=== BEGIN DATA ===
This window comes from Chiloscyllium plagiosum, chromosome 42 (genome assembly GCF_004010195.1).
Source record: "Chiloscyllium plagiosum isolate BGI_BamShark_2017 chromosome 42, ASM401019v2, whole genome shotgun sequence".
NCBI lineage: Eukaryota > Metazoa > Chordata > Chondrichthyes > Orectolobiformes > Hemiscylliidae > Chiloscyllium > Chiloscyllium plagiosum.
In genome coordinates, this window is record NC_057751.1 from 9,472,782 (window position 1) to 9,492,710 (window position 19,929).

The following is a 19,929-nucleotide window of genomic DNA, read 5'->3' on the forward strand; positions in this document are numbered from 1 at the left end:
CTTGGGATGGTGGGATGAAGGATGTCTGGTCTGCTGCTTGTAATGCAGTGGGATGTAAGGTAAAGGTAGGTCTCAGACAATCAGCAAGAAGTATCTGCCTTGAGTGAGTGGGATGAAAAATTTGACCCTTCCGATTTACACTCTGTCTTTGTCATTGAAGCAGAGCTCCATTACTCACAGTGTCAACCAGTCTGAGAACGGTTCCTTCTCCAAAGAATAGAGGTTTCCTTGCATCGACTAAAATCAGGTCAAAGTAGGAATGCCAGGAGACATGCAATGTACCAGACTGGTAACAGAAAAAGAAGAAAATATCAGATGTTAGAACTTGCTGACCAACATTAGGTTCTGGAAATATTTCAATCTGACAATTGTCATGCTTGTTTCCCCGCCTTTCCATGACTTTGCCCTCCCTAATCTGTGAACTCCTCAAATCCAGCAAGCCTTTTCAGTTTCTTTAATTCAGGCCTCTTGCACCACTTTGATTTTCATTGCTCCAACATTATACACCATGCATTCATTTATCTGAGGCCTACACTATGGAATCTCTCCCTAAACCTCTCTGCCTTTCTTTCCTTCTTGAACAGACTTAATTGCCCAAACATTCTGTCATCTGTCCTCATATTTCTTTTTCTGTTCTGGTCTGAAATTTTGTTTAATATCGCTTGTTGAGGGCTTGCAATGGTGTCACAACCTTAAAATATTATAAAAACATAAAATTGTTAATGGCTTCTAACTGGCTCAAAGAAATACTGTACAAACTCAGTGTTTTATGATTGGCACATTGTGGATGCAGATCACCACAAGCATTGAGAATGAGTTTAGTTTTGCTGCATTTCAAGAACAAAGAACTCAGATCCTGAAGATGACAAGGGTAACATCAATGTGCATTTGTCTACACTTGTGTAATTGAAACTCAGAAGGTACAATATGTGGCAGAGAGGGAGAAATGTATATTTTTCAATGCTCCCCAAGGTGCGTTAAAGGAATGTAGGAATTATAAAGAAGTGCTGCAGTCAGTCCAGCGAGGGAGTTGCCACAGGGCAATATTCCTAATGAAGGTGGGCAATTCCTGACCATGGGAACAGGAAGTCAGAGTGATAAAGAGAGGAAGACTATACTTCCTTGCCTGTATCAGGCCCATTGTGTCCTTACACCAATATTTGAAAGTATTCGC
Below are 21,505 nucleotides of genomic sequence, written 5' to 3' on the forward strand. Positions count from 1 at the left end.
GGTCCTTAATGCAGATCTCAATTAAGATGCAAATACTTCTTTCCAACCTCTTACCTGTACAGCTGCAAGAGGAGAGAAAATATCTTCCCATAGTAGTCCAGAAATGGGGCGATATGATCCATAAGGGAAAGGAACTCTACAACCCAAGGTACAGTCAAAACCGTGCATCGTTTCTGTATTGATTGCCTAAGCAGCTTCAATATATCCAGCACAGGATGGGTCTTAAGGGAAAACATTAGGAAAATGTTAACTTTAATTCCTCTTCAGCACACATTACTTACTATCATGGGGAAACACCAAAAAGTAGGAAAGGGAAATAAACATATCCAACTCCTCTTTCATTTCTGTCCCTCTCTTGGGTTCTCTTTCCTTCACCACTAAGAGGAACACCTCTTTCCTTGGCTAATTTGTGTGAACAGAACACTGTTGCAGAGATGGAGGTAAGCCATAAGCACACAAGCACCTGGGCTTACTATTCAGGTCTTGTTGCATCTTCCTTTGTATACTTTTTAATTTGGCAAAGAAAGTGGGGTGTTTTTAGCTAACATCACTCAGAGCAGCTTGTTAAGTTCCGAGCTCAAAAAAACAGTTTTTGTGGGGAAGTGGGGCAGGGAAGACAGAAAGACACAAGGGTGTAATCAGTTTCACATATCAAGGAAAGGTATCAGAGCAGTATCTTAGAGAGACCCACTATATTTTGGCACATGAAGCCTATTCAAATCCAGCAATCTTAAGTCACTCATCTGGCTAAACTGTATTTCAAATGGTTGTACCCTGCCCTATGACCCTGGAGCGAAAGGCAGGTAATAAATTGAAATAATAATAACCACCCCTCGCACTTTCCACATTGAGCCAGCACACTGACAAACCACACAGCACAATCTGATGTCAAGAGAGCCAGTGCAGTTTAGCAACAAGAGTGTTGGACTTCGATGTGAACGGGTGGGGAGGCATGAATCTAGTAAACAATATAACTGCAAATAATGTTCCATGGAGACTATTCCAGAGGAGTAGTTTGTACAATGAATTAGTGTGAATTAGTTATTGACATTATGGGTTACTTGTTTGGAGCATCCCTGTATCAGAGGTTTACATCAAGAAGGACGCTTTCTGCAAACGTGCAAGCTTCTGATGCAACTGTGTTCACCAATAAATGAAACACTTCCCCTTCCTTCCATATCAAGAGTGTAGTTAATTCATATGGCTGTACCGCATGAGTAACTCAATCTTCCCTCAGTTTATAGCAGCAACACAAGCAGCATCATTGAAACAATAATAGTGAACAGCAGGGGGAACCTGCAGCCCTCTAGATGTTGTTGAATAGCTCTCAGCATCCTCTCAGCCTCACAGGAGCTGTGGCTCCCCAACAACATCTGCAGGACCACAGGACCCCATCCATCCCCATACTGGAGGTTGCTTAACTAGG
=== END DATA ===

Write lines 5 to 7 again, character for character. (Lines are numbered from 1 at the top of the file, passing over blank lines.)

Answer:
The following is a 19,929-nucleotide window of genomic DNA, read 5'->3' on the forward strand; positions in this document are numbered from 1 at the left end:
CTTGGGATGGTGGGATGAAGGATGTCTGGTCTGCTGCTTGTAATGCAGTGGGATGTAAGGTAAAGGTAGGTCTCAGACAATCAGCAAGAAGTATCTGCCTTGAGTGAGTGGGATGAAAAATTTGACCCTTCCGATTTACACTCTGTCTTTGTCATTGAAGCAGAGCTCCATTACTCACAGTGTCAACCAGTCTGAGAACGGTTCCTTCTCCAAAGAATAGAGGTTTCCTTGCATCGACTAAAATCAGGTCAAAGTAGGAATGCCAGGAGACATGCAATGTACCAGACTGGTAACAGAAAAAGAAGAAAATATCAGATGTTAGAACTTGCTGACCAACATTAGGTTCTGGAAATATTTCAATCTGACAATTGTCATGCTTGTTTCCCCGCCTTTCCATGACTTTGCCCTCCCTAATCTGTGAACTCCTCAAATCCAGCAAGCCTTTTCAGTTTCTTTAATTCAGGCCTCTTGCACCACTTTGATTTTCATTGCTCCAACATTATACACCATGCATTCATTTATCTGAGGCCTACACTATGGAATCTCTCCCTAAACCTCTCTGCCTTTCTTTCCTTCTTGAACAGACTTAATTGCCCAAACATTCTGTCATCTGTCCTCATATTTCTTTTTCTGTTCTGGTCTGAAATTTTGTTTAATATCGCTTGTTGAGGGCTTGCAATGGTGTCACAACCTTAAAATATTATAAAAACATAAAATTGTTAATGGCTTCTAACTGGCTCAAAGAAATACTGTACAAACTCAGTGTTTTATGATTGGCACATTGTGGATGCAGATCACCACAAGCATTGAGAATGAGTTTAGTTTTGCTGCATTTCAAGAACAAAGAACTCAGATCCTGAAGATGACAAGGGTAACATCAATGTGCATTTGTCTACACTTGTGTAATTGAAACTCAGAAGGTACAATATGTGGCAGAGAGGGAGAAATGTATATTTTTCAATGCTCCCCAAGGTGCGTTAAAGGAATGTAGGAATTATAAAGAAGTGCTGCAGTCAGTCCAGCGAGGGAGTTGCCACAGGGCAATATTCCTAATGAAGGTGGGCAATTCCTGACCATGGGAACAGGAAGTCAGAGTGATAAAGAGAGGAAGACTATACTTCCTTGCCTGTATCAGGCCCATTGTGTCCTTACACCAATATTTGAAAGTATTCGC
Below are 21,505 nucleotides of genomic sequence, written 5' to 3' on the forward strand. Positions count from 1 at the left end.